hear the 14 kettledrums -- seven for each soloist -- in all their
glory. What got everyone's attention were the two cadenzas,
almost back to back, at the beginning of the third movement. First, it
was Haas playing with fury and precision, and with some unusual
effects. Then, it was his younger colleague, Stoyanov, who
his extended solo visceral excitement, not only aurally but visually,
as his mallets moved seemingly at the speed of light across the skins
of seven drums. Haas and Stoyanov, each with impressive
résumés, are first-class musicians.
A review of the Glass Concerto CD in the
October 2005 issue of Percussive
Haas successfully organized a commission that resulted in the Concerto Fantasy for Two
Timpanists and Orchestra,
a work that enjoys the distinction of being the first double concerto
for timpani in the history of music. Using two soloists gives
composer an impressive melodic arsenal provided by 14 timpani (each
soloist plays seven drums), and when the other timpanist is the
multi-talented Evelyn Glennie, who joins Haas in a collaborative effort
that displays the artistry and impeccable musicianship of both
soloists, it is a “win win” situation. They are
the Royal Liverpool Philharmonic Orchestra conducted by
concerto should continue to be a hit on orchestra programs, thanks to
its ability to create a visual spectacle, but also for a number of
musical reasons, such as its extraordinary use of 14 timpani along with
some rapid tuning changes that make it feasible to play long and
intricate melodic lines. If the critical acclaim
thus far is any indication, this double concerto should readily find a
permanent place in the repertoire. The performance heard on
disc, with a first-rate orchestra and conductor, validates these
Jonathan was featured in a July 9,
2006, Los Angeles Times
feature story about the increase in the number of performing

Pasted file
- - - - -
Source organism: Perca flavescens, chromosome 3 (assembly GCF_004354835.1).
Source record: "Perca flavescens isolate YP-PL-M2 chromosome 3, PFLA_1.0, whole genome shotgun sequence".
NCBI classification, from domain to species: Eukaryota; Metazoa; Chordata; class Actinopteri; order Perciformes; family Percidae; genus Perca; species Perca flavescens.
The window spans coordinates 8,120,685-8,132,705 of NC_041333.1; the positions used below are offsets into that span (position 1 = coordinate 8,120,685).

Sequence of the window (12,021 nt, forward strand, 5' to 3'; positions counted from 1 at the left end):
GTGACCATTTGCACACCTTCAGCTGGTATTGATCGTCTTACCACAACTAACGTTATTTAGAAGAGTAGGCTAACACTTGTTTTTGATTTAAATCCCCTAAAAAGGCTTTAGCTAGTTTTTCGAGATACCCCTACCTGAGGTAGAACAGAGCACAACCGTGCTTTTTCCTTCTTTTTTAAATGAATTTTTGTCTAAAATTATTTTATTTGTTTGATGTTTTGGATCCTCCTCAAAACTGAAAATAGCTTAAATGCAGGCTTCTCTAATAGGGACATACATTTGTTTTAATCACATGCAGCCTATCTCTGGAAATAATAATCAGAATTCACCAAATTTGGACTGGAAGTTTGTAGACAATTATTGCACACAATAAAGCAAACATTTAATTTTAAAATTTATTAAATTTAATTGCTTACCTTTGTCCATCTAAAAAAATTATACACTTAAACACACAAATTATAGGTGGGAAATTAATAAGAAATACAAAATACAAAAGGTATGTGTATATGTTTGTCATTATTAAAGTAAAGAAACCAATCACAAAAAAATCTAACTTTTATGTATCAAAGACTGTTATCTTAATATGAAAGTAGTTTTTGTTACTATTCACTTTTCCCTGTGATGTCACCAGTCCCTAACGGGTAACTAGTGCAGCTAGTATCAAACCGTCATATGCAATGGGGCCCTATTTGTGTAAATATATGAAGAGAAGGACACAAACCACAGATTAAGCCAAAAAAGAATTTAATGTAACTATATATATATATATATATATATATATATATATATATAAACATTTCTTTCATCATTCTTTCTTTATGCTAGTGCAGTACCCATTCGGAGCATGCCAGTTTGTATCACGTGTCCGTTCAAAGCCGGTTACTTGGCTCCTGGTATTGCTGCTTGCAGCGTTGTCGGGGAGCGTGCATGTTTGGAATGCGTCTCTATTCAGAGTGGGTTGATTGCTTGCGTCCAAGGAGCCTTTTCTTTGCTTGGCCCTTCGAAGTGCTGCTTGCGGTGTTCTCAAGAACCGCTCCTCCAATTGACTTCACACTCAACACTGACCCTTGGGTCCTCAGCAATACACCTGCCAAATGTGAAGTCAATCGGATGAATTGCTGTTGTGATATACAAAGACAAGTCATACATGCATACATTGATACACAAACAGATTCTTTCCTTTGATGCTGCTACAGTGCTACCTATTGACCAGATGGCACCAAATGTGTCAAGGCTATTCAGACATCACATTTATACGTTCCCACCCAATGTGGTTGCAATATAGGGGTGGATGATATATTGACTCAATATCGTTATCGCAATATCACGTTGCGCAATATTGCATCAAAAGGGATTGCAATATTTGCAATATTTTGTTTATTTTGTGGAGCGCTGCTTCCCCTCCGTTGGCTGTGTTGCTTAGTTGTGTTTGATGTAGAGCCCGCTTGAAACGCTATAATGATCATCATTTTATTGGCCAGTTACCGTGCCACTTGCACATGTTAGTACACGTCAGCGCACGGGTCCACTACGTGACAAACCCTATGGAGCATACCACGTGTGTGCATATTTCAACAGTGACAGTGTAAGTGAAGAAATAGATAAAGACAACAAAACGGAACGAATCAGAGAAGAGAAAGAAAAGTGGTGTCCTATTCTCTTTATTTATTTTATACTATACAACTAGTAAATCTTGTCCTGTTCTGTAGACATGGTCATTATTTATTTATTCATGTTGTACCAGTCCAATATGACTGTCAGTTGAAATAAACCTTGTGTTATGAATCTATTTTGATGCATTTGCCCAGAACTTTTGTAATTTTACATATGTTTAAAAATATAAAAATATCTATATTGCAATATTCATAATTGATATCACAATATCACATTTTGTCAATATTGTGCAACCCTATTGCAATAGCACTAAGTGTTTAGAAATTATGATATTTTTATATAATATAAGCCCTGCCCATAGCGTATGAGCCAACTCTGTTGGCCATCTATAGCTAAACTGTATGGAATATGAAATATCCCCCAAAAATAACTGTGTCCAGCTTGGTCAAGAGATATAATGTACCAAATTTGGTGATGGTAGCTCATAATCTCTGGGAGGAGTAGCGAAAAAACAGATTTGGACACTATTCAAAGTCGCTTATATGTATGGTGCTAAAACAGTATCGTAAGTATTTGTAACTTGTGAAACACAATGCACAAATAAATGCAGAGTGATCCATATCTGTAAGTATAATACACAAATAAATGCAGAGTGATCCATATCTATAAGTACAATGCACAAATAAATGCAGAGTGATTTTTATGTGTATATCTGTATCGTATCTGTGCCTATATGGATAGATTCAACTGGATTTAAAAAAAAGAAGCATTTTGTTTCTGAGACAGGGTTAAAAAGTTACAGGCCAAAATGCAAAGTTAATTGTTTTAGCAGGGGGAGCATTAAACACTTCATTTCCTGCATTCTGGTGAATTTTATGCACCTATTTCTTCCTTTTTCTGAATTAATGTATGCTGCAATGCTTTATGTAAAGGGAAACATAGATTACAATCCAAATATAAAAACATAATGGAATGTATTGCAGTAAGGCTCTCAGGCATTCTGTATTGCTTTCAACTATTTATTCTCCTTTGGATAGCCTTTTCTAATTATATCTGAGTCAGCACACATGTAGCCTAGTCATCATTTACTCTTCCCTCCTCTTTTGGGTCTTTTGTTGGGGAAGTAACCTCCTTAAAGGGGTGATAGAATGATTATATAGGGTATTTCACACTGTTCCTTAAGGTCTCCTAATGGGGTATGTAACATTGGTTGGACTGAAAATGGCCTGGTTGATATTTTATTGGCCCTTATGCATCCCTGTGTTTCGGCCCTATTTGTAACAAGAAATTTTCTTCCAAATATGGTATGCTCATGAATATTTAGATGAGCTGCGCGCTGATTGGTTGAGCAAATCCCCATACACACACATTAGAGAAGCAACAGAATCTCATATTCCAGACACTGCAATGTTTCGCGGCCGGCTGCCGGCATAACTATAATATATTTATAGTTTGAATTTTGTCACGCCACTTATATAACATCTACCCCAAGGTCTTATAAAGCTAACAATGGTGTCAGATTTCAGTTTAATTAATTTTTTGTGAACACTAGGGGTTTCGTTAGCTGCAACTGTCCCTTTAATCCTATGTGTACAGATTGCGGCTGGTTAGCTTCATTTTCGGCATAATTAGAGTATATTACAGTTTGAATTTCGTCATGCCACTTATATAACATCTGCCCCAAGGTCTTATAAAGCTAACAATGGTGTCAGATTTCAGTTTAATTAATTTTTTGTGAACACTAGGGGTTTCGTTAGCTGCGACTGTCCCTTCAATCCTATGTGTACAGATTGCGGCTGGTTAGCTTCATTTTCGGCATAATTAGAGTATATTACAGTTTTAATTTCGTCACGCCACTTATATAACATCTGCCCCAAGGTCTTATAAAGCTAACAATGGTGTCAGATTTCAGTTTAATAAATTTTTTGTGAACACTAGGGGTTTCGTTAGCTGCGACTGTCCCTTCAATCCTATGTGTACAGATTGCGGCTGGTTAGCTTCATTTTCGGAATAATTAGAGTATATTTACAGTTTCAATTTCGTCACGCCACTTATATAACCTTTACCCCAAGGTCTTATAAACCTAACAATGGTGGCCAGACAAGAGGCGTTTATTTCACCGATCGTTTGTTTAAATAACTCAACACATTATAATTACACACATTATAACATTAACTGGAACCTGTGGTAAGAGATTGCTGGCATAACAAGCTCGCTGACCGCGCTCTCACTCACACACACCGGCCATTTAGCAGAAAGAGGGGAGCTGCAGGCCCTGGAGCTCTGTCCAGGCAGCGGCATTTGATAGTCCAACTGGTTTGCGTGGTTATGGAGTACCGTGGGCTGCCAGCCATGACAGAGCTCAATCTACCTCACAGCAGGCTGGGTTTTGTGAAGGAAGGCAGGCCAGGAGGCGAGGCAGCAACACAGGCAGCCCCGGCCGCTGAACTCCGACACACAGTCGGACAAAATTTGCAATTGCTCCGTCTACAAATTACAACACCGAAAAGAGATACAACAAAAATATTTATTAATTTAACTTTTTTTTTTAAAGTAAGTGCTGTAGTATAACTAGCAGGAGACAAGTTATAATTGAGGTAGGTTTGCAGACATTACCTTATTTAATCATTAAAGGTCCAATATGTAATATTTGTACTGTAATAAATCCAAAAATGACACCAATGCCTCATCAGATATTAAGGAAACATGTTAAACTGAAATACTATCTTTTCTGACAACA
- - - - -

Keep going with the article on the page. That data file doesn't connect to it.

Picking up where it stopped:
opportunities for classical musicians in the summer time.
is an excerpt:
Percussionist Jonathan Haas
has an active concert career (one specialty is Philip Glass' Concerto Fantasy for Two
Timpanists and Orchestra,
written for him). But he also plays and teaches at the summer Aspen
Music Festival in Colorado at the same time that he runs a musicians
contracting company (Gemini Music Productions) and a percussion rental
company (Kettles and Company).
music business has gotten where you have to fill up your year with as
much stuff as possible," Haas says. "Especially in New York, you try to
pack in as much as you can because the marketplace is shrinking so
badly. I'm lucky. It's all accelerated. But my schedule has been like
this for about 18 years."
notes too that the vision of a laid-back summer doesn't always jibe
with a seasonal set of responsibilities. Students in summer programs,
he says, "want that experience to be truly valuable. 'I don't want my
teacher on the golf course or playing tennis,' they say. 'I need him to
be at the concert to give me coaching.' "
finally, listen for Jonathan's interview on Classical Public Radio
Network's Dial A
Musician feature that will be aired soon on 20
classical music radio stations around the country.
will perform Philip Glass' CONCERTO FANTASY FOR TWO